I eople have learned to use I insect sounds to their X advantage. In Japan, people keep crickets in special cages. As long as everything is still and quiet, the cricket chirps in its cage. But if a human or large animal comes near, the cricket stops chirping.This sudden quiet warns the cricket's owner that somebody is nearby. So, think of a cricket as a reverse watchdog!
Egg cartons Paper towels
Aquarium or hamster cage with a tight-fitting screen lid Crickets Damp sponge Small jar lid
Fruit and vegetable pieces (lettuce, apples, etc.)
Place the egg cartons and crumpled paper towels in the bottom of the aquarium to give crickets a place to hide. Either catch some crickets or buy them at a pet store. Put a piece of damp sponge on a small jar lid for water. Every day, place some lettuce leaves, apple slices or other fruit and vegetable pieces in the aquarium cage and rewet the sponge. Remove the uneaten pieces of food every day so that you don't start a fly farm as well. Listen to the crickets at different times of the day and night.
What time are the crickets noisiest? How long are the crickets quiet after I enter the room?
Do the crickets change their chirping speed as the weather changes?
You can use crickets as watchdogs, and you can also use them as a simple thermometer.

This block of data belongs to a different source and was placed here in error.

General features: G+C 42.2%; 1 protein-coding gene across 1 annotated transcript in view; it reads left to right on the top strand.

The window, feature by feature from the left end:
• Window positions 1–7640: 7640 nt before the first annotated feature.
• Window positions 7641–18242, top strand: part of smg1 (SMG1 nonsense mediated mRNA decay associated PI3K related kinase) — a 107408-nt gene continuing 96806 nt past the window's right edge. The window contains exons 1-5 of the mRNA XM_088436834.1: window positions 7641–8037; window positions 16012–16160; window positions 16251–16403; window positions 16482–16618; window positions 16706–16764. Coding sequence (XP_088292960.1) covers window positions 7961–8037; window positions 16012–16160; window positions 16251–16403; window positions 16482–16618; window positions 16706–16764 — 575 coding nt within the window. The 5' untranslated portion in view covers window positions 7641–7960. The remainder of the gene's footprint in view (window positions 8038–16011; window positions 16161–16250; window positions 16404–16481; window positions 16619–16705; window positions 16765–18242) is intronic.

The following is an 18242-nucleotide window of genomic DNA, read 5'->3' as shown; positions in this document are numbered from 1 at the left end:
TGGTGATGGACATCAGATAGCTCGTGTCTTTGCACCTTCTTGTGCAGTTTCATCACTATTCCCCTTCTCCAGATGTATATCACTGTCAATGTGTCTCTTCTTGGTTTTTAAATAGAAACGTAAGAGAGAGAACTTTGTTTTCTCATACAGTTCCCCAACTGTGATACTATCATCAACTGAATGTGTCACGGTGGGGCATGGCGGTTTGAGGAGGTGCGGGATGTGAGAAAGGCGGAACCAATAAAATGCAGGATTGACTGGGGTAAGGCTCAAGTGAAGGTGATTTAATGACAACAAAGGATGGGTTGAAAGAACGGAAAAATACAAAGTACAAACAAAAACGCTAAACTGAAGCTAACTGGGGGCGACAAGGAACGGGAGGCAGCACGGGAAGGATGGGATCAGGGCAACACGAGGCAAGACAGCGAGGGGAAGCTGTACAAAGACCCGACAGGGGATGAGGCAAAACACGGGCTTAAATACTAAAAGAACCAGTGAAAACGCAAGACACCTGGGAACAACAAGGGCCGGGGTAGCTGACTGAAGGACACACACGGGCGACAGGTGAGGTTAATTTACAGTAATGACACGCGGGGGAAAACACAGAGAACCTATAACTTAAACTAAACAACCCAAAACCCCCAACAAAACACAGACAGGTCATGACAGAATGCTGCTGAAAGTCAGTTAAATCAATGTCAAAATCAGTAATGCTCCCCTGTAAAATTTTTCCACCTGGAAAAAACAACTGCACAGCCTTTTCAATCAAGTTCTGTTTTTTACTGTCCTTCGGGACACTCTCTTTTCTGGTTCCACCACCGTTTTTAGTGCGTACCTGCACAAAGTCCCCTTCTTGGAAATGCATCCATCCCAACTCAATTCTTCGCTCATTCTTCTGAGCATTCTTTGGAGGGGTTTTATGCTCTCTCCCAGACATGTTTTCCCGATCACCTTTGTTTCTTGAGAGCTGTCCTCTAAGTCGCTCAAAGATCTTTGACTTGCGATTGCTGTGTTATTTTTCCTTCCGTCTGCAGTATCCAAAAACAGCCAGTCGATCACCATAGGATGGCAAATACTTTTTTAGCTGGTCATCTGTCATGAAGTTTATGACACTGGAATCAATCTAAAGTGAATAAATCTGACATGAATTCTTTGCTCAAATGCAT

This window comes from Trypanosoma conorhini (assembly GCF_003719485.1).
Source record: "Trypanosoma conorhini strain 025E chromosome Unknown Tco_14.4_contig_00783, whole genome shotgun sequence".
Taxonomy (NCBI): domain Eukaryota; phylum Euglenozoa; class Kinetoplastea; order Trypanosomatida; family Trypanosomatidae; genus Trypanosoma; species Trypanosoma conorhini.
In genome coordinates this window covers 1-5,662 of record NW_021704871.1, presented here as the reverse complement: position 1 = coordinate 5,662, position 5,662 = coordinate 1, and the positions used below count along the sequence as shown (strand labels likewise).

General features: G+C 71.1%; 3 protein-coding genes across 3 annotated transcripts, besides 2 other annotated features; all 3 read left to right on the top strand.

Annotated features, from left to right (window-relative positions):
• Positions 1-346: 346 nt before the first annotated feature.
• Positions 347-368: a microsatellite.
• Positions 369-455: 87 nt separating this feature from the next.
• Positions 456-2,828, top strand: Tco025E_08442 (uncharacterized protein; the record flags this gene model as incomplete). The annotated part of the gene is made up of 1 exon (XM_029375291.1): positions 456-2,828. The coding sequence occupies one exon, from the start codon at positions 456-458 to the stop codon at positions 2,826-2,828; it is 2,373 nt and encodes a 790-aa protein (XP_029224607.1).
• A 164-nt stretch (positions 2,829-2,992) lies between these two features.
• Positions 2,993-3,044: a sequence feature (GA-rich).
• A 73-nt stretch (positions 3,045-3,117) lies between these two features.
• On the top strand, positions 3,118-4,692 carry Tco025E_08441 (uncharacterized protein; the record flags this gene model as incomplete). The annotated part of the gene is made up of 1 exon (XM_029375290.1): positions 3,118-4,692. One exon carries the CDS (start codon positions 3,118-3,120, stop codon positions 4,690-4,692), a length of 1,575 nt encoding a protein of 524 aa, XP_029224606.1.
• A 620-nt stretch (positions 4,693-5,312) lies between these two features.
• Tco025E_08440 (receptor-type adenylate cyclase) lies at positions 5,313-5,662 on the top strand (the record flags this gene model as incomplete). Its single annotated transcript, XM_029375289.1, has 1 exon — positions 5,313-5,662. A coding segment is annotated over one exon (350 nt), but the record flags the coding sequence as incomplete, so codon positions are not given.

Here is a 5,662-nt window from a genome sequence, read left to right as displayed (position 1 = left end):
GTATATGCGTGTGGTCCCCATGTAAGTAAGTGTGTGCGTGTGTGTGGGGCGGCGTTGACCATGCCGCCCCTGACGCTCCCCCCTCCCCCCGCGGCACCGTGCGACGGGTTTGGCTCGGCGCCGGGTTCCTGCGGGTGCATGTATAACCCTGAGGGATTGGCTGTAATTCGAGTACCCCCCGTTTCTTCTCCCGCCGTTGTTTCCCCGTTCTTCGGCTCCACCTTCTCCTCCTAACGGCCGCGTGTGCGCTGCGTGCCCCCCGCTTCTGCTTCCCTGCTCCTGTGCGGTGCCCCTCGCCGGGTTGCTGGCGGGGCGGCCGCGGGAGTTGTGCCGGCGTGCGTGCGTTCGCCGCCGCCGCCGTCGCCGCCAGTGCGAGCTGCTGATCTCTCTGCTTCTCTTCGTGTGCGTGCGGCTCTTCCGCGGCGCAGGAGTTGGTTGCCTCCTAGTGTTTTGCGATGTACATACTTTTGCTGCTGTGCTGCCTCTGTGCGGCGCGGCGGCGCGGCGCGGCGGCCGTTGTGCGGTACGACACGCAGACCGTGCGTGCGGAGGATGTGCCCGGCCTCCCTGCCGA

Although snowy tree crickets usually produce the most accurate results, you can try this experiment with any cricket you hear. Simply count the number of chirps you hear in 15 seconds and add 37. The result is approximately the temperature in degrees Fahrenheit. For degrees Celsius, count the number of chirps in 15 seconds, divide by 2 and add 6.
index cards Scissors Pen
Cut the index cards in half so that you have 4 2!^-by-3-inch (6.3-by-7.6-cm) cards. Copy the following actions based on insect sounds, one to a card. Place all four cards (including the blank one) into the envelope for safekeeping until you are ready to create your Insectigations! game.
• You are trying to sneak across the basement. If a roll of the thorax die shows you are a noisemaker, lose one turn.
• A bat is looking for dinner. If a roll of the thorax die shows you are a flying insect, go back to start.
• You are looking for a mate. If a roll of the thorax die shows you are a noisemaker, take an extra turn.
Whether or not you have learned to speak fluent cricket, or your bug buzzer creates the same pitch as a bee, the tips and tricks in chapter 6 will help you find insects wherever and whenever you want to look.
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